Whenever I got an email from Alisha in Arizona, I knew I was in for an outrage — and often a laugh. Most recently she wrote the post, “I
It was also the same feisty, fed-up, Free-Range Alisha who sent us “What Happens When You Set Off the TSA Groin Alarm” — which the metal in her body did.
And Alisha found this story, too, about two high school girls who were approached by a young man who said he was from the local community college and wanted to interview them. A city council member, hearing of this, announced that, “It might be a broader issue, though also, some guy putting the young girls in jeopardy as to being trafficked.”
As Alisha noted:
“In one fell swoop we go from someone asking to interview a teenage girl for a college project to human trafficking! I’m not saying that the guy wasn’t a creep but really what’s more likely, a college age guy doing some social study who awkwardly tries to interview a couple pretty girls or some sicko trying to grab a girl and sell her into sexual slavery?”
I am going to miss that deep sense of justice and irony, because her mom just emailed me to say that Alisha died a few days ago, at 37, from complications of her issues.
One complication that has me going crazy is that, for her pain, Alisha was on some heavy medication. But our prescription drug laws are now so weighted to prevent abuse that often they hurt the people who really need relief from bodily torment.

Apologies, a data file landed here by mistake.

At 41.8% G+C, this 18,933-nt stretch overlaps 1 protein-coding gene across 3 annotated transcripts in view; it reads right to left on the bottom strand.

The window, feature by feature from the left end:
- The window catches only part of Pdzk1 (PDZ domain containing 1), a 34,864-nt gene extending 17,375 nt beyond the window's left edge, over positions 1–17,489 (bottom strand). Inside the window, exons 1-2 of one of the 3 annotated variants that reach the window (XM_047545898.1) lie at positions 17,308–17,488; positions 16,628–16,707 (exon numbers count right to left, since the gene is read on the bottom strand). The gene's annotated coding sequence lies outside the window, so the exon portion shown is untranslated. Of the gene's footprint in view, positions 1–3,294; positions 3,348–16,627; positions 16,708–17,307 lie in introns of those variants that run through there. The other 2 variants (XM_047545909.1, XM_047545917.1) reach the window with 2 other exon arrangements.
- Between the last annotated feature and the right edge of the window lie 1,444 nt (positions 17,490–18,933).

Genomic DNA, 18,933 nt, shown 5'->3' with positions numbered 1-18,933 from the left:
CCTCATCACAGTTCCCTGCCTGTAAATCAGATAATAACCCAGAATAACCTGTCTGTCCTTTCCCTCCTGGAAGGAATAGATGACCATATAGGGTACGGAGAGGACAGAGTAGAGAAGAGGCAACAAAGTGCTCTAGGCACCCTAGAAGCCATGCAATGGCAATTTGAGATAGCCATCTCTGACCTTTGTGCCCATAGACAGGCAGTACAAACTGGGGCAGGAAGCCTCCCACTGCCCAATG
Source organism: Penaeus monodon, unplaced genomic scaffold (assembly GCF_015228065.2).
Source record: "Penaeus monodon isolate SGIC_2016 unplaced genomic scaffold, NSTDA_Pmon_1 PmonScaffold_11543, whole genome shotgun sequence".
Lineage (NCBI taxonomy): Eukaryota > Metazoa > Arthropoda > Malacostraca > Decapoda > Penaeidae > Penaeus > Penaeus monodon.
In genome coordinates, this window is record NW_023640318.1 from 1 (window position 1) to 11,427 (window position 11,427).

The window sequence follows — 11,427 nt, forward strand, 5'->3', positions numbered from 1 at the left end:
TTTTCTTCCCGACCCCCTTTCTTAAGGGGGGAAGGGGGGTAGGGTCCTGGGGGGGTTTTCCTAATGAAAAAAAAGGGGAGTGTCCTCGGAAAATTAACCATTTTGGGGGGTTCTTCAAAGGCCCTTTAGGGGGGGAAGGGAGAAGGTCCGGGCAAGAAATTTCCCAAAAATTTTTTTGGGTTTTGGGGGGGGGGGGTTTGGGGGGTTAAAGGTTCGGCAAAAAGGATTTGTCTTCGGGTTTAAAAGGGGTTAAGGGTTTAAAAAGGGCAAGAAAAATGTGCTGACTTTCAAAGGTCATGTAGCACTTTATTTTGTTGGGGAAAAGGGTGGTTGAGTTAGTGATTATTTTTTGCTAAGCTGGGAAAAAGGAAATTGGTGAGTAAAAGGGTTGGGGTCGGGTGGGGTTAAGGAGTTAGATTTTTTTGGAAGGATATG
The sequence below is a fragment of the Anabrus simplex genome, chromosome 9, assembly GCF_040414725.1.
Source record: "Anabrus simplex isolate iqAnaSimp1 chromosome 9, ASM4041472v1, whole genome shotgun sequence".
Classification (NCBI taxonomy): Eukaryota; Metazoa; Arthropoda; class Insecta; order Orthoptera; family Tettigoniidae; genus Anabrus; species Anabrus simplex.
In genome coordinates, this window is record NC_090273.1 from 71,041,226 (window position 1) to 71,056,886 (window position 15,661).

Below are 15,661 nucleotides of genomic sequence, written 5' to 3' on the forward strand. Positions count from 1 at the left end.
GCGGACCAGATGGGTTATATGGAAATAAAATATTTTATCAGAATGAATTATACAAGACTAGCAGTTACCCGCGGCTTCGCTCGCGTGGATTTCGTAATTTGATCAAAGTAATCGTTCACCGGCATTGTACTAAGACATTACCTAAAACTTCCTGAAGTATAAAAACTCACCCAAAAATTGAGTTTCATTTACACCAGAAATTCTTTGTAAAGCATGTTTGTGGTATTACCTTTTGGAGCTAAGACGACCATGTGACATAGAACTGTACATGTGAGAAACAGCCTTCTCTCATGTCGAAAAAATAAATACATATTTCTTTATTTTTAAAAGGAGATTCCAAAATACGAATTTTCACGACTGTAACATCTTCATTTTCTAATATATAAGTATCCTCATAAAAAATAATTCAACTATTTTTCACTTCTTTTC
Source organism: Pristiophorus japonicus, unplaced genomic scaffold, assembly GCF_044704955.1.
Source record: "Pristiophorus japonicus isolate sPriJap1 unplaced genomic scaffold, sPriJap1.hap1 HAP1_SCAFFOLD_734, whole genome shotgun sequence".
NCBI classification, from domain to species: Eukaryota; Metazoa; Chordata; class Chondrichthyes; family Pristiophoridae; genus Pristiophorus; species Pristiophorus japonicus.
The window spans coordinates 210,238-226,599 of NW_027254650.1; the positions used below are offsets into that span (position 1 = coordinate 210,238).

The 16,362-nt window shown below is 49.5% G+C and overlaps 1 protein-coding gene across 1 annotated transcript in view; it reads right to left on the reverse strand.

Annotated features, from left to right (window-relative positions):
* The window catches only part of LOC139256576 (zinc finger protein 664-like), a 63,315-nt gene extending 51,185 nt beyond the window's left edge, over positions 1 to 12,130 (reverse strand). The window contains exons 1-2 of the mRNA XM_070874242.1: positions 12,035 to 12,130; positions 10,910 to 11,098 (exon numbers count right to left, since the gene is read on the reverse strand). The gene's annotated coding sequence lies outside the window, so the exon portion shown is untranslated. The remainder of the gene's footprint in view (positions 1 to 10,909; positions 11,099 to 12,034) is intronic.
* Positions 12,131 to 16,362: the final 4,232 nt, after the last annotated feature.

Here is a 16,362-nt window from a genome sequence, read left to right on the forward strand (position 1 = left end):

Case in point: Alisha couldn’t always get her meds on time. I’m unclear on the details, but it seems that she would need to get a new prescription each month. Then, when she (with difficulty) took it to the pharmacy, it sometimes took them another two days to fill it. So, in the end, thanks to an inability to get her medicine ahead of time, Alisha went through several days of withdrawal, which most likely contributed to the seizure which seems to have felled her.
I understand America has an opioid problem. But once again, it seems that worst-first thinking — treating ALL people as if they are drug abusers — seems to have led to a tragedy. There’s got to be a way to prevent the abuse of drugs without torturing the people in chronic pain.
Rest in Peace, Alisha. I never met you, but I will miss you. – L